Georgia Lewis talks to two of the men behind Bonhams' first classic car auction in the Middle East.
Hammer time: Bonhams' classic car auction in Dubai
Georgia Lewis talks to two of the men behind Bonhams' first classic car auction in the Middle East. "It's as good a warranty as you're going to get." So says Philip Kantor, the international director of business development and head of European motor cars for Bonhams auction house. He is referring to two BMWs that will be auctioned by Bonhams in Dubai this October, a 1979 M1 and 1975 CSL from Munich's BMW museum. The cars were restored at the factory by BMW Classics, the collectible cars arm of the business, and will come with a warranty that Kantor says protects the buyer as if it was a new car.
It will be the first time the museum has sold two of its cars as well as Bonhams' first classic car auction in the Middle East. Kantor's colleague, James Knight, the managing director of Bonhams' collectors' motor cars group, visited Dubai in November 2008 to raise awareness of car collecting in the UAE and test the potential for a classic car auction here. His fact-finding mission proved worthwhile for Bonhams, which already auctions art in Dubai. When Bonhams placed an advertisement in one of its catalogues for UAE-based car lovers to express an interest in selling cars at auction in Dubai, six collectors made inquiries.
"Some of them might well be interesting," says Knight. "There have been one or two dabbles in classic car auctions with local firms, but this is the first time a serious attempt has been made with the back-up of a multinational company." The October 11 auction, which will be held at the Royal Mirage Hotel, is in the early stages of planning, and Knight says they will be accepting cars up to four to six weeks before the event.
"We don't really know how many cars will be auctioned yet, but we're thinking maybe 10 to 20 cars will be a good quantity for this event," he says. The Dubai auction will focus on post-Second World War cars. For Kantor and Knight, their own obsessions with collectible cars were largely inspired by their fathers. "My father was quite the collector of cars, so I had been interested from quite an early age," recalls Kantor. "His father thought he was quite mad."
Among his father's collection was a Bugatti Type 57, which cost him just £500 at the time, and post-war Ferraris and Maseratis. Taking pride of place in Kantor's garage is a 1965 Alfa Romeo GTA that he uses in historic rallies. "It has a very good racing history and, in Europe historic motorsport, is one of the few things you can do where you can go fast on the roads," he says. Kantor worked for the International Council for Wildlife and Game Conservation, an organisation he describes as "the UN of field sports", before joining Christie's Auction House in 2000 and then joining Bonhams in 2007.
He cites the 2008 Retromobile sale in Paris as one of the highlights of his time with Bonhams so far, an auction where all 80 cars were driven through the French capital before going under the hammer. "People were able to see the cars in 3D, hear the sound, experience the smell and know they were all in working order," says Kantor. Knight didn't grow up with a garage full of classics like Kantor, but rather fell into the world of classic cars by accident.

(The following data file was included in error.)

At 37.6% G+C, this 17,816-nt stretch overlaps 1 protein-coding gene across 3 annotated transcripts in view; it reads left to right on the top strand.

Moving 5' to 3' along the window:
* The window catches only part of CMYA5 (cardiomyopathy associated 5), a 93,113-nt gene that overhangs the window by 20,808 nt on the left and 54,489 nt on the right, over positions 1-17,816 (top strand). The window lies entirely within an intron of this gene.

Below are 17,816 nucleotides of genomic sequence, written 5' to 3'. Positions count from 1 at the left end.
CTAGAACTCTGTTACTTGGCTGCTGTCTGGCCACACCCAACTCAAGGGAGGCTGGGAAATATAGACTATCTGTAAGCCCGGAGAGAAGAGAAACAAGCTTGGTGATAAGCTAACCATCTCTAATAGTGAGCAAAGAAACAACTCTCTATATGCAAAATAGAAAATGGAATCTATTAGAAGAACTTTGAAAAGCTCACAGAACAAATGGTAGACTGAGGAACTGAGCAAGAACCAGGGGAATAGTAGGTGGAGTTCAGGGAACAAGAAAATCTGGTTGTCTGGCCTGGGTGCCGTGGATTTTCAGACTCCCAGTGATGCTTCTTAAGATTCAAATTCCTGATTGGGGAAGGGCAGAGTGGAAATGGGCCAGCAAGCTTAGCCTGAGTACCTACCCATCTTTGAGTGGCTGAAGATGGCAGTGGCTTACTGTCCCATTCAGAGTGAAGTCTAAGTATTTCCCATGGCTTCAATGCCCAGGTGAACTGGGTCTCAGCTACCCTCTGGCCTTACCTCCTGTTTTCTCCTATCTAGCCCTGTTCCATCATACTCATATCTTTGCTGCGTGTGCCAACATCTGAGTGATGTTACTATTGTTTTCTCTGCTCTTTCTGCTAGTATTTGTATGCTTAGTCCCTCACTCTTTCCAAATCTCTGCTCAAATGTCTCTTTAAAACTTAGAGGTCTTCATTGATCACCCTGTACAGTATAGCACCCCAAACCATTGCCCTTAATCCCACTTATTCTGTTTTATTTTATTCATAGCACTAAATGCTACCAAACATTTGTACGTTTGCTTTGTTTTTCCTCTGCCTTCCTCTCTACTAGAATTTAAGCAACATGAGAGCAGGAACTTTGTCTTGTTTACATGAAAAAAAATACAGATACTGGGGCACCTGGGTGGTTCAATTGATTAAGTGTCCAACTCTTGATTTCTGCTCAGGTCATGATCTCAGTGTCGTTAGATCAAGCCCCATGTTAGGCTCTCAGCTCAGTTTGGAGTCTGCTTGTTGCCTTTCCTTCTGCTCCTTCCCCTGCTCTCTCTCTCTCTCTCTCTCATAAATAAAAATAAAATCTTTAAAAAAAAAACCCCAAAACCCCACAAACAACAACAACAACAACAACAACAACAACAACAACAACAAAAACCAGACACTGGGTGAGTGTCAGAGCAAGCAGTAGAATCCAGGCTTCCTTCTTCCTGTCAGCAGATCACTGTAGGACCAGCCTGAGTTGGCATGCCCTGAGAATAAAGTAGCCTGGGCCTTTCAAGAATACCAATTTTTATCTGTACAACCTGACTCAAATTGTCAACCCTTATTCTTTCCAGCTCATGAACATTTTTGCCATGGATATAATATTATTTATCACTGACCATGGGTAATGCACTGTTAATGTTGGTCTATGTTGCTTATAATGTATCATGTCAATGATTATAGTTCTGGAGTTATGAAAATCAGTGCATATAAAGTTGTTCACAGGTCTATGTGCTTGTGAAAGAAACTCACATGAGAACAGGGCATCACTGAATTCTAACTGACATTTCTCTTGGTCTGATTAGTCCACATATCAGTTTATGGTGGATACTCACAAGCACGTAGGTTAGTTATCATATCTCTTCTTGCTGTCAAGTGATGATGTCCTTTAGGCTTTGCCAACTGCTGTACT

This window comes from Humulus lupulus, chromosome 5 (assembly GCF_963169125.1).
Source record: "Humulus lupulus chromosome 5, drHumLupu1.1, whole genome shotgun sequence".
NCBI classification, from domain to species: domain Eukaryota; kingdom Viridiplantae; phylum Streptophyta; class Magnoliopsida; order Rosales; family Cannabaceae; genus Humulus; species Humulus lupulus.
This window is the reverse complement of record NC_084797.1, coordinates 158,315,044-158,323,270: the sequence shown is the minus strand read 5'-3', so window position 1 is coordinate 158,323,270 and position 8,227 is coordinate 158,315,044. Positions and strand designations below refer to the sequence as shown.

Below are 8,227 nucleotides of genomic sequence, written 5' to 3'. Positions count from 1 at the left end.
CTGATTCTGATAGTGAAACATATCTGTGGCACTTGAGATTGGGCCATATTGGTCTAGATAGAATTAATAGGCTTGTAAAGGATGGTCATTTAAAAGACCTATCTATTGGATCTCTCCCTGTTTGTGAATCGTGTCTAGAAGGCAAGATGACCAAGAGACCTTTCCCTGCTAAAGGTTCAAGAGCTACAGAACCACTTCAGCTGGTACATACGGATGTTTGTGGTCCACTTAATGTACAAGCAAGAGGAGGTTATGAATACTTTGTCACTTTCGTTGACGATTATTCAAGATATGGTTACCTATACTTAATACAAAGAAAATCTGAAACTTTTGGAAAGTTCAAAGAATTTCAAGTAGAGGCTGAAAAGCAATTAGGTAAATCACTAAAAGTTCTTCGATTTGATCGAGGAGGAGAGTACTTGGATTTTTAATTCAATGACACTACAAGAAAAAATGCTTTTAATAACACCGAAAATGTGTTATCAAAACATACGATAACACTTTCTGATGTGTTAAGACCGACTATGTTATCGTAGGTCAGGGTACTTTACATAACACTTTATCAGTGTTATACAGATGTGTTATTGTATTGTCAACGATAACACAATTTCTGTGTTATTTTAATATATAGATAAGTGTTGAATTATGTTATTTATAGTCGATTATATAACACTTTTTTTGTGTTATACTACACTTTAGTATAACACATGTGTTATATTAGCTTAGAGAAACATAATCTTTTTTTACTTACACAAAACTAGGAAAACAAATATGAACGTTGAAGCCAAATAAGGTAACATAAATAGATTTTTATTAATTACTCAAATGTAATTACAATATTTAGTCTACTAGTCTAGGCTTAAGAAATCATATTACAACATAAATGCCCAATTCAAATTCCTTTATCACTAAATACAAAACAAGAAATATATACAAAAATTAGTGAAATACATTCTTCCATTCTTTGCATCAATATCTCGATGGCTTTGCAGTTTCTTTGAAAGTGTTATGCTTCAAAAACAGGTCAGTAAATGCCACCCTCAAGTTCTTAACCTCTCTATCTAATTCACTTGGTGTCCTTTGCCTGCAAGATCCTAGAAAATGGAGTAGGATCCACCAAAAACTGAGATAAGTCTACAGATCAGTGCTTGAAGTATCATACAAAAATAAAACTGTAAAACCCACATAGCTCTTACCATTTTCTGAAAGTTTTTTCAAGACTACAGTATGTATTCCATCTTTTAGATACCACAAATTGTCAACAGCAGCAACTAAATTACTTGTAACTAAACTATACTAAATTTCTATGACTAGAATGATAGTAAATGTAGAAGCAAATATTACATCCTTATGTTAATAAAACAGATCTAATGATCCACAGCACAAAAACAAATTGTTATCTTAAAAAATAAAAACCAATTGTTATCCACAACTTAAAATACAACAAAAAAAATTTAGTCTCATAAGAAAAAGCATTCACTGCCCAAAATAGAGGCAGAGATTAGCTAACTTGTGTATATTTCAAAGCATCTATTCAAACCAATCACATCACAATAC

"After I was uninvited back to college, my father, who was an antiques dealer asked me: 'What are you going to do with yourself?' and he suggested I serve an apprenticeship at an auction house," says Knight. He was working as a furniture porter at Christie's in south Kensington, London, when he was offered a promotion with the motoring department in 1984. "I told them I know nothing about cars, but things were different back then and I was told I'd learn as I went along," he says.
"All I had was a schoolboy interest in cars, but I have been working with cars ever since. I liked the idea of working in the silver jewellery department, but all the people there had been there for years and [with motoring] I had an opportunity to become a specialist." He has been with Bonhams since the company merged with Brooks in 2000, and his love of cars extends to the ownership of a 1954 Austin Healey Roadster.
Knight's favourite anecdote from his career came after he received a phone call in the early 1990s from "a lovely little old lady" who had been recently widowed. She lived in a caravan park and her husband had told her that an old car that was languishing in a shed was her "pension". The "pension" turned out to be a 1932 Lea-Francis Hyper racing car driven by John Green, father of British historic racing legend Malcolm "Willie" Green. Despite being unrestored, the car sold for £20,000.
"It was by no means the biggest sale, but it made such a difference to her circumstances. It was very satisfying," says Knight. While the chances of unearthing a 78-year-old hidden gem in the UAE are slim, Kantor and Knight are hoping that there will be more stories to be told after the October auction in Dubai. email@example.com